Kirkwood High School student newspaper
The+past+14+months+have+consisted+of+five+stages+of+grief.+I+didn%E2%80%99t+go+through+these+stages+just+once.+I+go+through+them+everyday.

Liv Timp

The past 14 months have consisted of five stages of grief. I didn’t go through these stages just once. I go through them everyday.

Control – Maya Kim

The past 14 months have consisted of five stages of grief. First came denial. There is no way we can return to school with the rise of COVID-19 cases recently. Returning to in-person learning in November felt illogical. Then came anger. KSD didn’t even ask the students or teachers about what they wanted. We had no opportunity to provide feedback on this fast decision. Next up, bargaining. In-person learning will only last for a few weeks, so I guess it’s fine. Almost everyone expected it to only last a week or two. Moving onto depression. It is so difficult to learn from a teacher teaching an in-person and virtual class. I was not enjoying this new situation. And finally, acceptance. I don’t think I’m going to go to school in-person at all this year.

I didn’t go through these stages just once. I go through them everyday. The hardest one is acceptance. When I would be able to return to in-person learning was a difficult question to answer. Before the school year started, I believed I would return to KHS at the start of second semester. But as second semester neared and COVID-19 cases steadily rose, I came to the realization that I was likely not going to return to KHS for the entirety of my junior year. 

I don’t think I’m going to go to school in-person at all this year.”

— Maya Kim

I visit with a counselor once every two weeks. Our meetings typically consist of me unloading all of my stressors, my worries for an upcoming ACT test and the most bothersome of them all, other people being ignorant. Why can’t people just wear a mask, it really isn’t difficult? Why do we have to face the consequences of other people’s actions? My counselor never has answers to my questions, but she always provides tools to help me cope with these thoughts. Every time I complained about the pandemic, she would offer me this: “You can’t control anything but yourself.” 

It’s true, everyone can only control themselves. When she first said this to me, I realized that I had a difficult time controlling my own life. Virtual learning made my days feel like temporal anomalies, the weekends felt like half an hour, I rarely left my bedroom. While in reality I am the only one who has complete control over my life, I have felt as if the pandemic had taken control of me. I was convinced I no longer had control over anything, but in reality I just didn’t know how to use my control. 

I was so consumed with trying to take control over issues I couldn’t possibly reach, that I wasn’t focused on what I could reach.”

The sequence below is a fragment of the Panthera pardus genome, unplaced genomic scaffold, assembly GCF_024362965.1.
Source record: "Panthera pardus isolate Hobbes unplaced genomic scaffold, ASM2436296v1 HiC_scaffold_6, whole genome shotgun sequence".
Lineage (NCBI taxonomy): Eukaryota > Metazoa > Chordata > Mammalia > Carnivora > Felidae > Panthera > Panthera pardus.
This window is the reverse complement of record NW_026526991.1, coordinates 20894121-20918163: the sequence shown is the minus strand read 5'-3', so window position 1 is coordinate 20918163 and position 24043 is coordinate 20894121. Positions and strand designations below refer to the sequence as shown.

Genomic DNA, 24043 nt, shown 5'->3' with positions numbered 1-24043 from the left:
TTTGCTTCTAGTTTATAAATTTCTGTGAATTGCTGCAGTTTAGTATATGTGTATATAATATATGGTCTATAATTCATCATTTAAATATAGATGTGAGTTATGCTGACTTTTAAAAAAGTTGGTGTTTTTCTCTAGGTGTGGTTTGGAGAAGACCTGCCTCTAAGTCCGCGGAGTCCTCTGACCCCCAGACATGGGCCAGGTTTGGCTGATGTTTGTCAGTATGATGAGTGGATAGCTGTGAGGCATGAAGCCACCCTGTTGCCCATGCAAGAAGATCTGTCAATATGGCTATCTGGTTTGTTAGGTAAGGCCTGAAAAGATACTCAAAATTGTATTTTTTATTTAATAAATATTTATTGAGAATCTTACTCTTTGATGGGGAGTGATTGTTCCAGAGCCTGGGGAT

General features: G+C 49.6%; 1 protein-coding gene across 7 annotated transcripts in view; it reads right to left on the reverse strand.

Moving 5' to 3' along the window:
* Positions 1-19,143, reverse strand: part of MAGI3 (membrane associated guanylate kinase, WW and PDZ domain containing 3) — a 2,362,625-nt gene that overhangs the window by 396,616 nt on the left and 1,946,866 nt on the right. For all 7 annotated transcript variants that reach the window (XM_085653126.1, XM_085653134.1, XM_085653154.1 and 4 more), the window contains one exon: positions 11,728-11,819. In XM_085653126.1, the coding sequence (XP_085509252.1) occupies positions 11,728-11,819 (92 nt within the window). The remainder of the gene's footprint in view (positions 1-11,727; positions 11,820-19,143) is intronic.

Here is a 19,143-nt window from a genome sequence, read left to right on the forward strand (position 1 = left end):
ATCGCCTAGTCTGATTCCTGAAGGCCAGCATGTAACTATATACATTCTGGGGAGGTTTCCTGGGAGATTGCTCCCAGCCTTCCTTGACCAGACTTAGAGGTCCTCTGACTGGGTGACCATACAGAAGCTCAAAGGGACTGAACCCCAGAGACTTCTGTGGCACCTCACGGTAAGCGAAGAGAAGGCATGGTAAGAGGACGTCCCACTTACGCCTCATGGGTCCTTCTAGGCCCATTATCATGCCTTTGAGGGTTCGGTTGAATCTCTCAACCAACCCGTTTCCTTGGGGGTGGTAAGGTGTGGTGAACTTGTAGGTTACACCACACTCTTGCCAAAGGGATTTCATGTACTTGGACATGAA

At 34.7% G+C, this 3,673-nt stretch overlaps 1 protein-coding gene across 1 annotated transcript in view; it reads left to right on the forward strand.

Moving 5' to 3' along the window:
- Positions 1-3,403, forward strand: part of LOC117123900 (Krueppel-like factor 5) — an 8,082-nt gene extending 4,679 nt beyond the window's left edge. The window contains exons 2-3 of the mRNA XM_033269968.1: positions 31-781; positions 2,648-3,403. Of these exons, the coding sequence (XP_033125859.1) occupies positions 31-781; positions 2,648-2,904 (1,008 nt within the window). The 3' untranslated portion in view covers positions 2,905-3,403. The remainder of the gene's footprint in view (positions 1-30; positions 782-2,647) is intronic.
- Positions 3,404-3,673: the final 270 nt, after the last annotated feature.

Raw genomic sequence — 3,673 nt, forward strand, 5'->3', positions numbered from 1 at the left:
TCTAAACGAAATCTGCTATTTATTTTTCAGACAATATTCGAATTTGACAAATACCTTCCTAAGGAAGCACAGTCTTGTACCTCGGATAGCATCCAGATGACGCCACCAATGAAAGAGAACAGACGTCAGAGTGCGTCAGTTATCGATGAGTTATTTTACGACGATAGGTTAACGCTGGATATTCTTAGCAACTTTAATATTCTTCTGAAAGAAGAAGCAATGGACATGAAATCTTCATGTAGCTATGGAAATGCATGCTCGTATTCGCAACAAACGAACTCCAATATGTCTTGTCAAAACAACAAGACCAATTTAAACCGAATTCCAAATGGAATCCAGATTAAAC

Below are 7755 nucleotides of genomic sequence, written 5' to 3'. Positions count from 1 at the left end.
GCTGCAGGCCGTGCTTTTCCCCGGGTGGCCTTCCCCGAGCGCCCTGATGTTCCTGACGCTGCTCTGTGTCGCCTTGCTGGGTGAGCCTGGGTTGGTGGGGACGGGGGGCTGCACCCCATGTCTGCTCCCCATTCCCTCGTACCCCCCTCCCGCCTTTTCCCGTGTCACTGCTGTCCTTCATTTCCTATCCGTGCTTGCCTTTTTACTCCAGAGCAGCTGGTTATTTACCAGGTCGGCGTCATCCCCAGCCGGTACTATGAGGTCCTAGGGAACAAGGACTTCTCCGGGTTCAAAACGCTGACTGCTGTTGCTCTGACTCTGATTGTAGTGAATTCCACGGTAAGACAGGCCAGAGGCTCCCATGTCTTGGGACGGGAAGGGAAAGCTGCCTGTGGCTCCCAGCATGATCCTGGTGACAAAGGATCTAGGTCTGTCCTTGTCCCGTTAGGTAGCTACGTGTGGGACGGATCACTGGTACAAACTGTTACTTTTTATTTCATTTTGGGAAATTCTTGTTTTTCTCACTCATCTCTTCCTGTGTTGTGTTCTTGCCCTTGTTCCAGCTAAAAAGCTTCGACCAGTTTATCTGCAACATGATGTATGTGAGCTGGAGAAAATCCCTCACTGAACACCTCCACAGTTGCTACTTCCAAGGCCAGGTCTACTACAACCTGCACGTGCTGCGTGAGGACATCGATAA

— Maya Kim

Acceptance has been the most difficult part of this pandemic. Accepting that I won’t return to KHS for the remainder of my junior year was brutal. Accepting that I couldn’t just pray people would begin to follow COVID-19 safety measures was infuriating beyond belief. Accepting that I am in control of my own life, especially this year, was the hardest. I accepted that I couldn’t change any of the circumstances for this year. I accepted that I can’t just ask God to make people wear masks. But I couldn’t find a way to accept that I could change my daily routines for this year, or try to find a way to differentiate school from home. I was so consumed with trying to take control over issues I couldn’t possibly reach, that I wasn’t focused on what I could reach.

Over the past few months I have changed a lot about my pandemic “lifestyle.” I designate Friday as movie nights so I at least get something to look forward to early in the week. I try my best to hang out with friends (outside and with masks) to get social interactions. I try to see what I can control rather than what I can’t. 

The past 14 months have been filled with accepting the unyielding problems the pandemic placed in my life, and learning how to use my control in a realistic and beneficial way. Sure, I’ve had moments filled with tears and passionate anger, I think we all have, but I’ve found ways to bring it back and ground myself. COVID-19 has given me another annual shot (I really hate needles) but also a new sense of authority. As the pandemic begins to taper off (hopefully) and the world becomes safer, all I can hope is that everyone can find a way to maintain control.

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